Until then we had been issued with rations each morning after breakfast (5.30am) but on this day we had been told there were none and we must fend for ourselves until we returned at around 6.00pm. Gosh was I hungry, despite the pork pie. Just about this time I noticed a WVS van trying to get through the lines of traffic like the fire engine had done earlier. I stopped all the traffic and waved the van through. The woman driver gave me a nice smile and a wave so I gave her a smart salute. To my surprise she turned the corner into Deansgate and pulled up behind the fire engine. She lifted the side of the van and began serving tea and ‘wads’. Firemen came from every direction. When the queue died down a little I dashed across and asked if I could possibly have a cup of tea.

“By all means,” she said, “I have never had the traffic stopped for me before. All over the city the traffic is crawling and I was very late for these poor firemen.”

When she heard that I had to fend for myself and I had not eaten she was horrified and gave me a great plate full of sandwiches and some wads. Later she told me she had to move on to some demolition workers on London Road. That meant a ‘U’ turn against the traffic. Once more I held up the traffic for her and that left a gap for her to belt up to Piccadilly. A lorry driver coming along commented on the VIP treatment I had given her until I explained how she had fed me.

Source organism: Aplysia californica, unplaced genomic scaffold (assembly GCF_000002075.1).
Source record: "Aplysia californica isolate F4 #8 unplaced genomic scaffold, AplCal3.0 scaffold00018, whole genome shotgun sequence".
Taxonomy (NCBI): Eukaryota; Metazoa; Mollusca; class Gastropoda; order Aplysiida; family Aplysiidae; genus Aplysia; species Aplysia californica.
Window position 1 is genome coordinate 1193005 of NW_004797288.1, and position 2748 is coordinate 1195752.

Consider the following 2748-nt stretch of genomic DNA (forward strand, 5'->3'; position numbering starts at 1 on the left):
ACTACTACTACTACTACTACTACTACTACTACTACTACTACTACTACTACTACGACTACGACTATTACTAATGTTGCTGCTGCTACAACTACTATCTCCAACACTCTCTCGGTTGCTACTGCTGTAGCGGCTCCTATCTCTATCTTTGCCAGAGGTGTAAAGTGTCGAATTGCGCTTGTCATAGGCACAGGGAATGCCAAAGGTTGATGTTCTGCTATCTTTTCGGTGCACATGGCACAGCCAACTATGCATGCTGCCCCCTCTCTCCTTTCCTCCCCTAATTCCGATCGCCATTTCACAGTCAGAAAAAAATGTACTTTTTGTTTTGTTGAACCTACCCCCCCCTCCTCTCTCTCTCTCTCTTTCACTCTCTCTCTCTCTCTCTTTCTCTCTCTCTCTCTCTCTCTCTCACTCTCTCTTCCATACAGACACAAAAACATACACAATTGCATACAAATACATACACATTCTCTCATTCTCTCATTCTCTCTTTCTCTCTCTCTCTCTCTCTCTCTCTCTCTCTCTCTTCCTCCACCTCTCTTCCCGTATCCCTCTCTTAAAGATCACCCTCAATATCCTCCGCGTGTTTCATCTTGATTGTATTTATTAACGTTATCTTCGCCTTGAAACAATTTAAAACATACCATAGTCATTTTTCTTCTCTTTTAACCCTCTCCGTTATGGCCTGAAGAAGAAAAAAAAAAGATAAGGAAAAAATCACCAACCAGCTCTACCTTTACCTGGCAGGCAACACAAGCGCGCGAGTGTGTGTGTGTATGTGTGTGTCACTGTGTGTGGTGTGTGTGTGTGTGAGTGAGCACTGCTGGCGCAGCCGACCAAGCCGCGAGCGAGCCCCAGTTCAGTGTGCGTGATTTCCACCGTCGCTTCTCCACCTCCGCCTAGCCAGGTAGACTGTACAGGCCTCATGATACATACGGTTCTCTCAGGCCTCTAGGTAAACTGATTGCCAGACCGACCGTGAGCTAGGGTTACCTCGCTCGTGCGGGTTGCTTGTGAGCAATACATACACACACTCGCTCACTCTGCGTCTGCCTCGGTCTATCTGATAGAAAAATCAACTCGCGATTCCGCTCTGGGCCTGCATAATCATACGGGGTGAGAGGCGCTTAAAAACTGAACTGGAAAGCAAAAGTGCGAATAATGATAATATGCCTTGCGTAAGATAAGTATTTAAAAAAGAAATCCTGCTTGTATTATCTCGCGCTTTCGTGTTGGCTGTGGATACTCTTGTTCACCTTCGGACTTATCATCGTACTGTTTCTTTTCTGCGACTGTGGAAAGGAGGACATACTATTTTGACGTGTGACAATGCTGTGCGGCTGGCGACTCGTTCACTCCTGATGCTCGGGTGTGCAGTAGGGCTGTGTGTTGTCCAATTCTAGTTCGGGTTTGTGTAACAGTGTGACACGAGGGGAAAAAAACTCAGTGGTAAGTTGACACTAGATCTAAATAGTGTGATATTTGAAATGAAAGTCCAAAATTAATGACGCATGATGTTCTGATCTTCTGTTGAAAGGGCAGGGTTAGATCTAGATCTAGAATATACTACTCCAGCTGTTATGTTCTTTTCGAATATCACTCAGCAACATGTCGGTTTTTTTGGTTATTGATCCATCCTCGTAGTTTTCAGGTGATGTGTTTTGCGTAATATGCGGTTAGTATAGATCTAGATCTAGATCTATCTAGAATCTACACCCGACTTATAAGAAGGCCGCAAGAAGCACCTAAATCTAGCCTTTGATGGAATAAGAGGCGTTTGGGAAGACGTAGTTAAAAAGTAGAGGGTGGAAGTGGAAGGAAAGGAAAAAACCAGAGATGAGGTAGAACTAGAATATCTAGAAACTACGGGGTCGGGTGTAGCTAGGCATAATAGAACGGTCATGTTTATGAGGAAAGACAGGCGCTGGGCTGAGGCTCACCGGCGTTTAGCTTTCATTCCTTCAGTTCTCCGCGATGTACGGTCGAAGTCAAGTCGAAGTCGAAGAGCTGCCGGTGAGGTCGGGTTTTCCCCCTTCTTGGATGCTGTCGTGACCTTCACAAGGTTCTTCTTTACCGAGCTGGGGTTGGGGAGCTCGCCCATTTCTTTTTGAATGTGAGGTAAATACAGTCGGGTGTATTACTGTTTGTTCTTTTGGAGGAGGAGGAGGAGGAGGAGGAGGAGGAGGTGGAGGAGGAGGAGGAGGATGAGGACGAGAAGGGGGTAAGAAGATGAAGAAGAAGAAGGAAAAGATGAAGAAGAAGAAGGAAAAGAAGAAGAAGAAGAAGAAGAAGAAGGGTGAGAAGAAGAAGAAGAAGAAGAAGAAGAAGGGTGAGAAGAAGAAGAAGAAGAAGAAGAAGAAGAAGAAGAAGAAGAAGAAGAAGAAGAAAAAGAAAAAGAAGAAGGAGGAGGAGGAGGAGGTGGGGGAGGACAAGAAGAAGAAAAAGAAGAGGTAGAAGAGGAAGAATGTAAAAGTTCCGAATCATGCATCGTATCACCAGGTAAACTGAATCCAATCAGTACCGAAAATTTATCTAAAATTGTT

“Before she came I would have sold that fire engine for a cup of tea and a bun.” I said. He laughed and contributed a bar of chocolate. The lorry drivers in those days were known as ‘The Gentlemen of the Roads’ and they were. I had often seen them helping out or doing little kindnesses for other road users when I was out and about on my motorbike.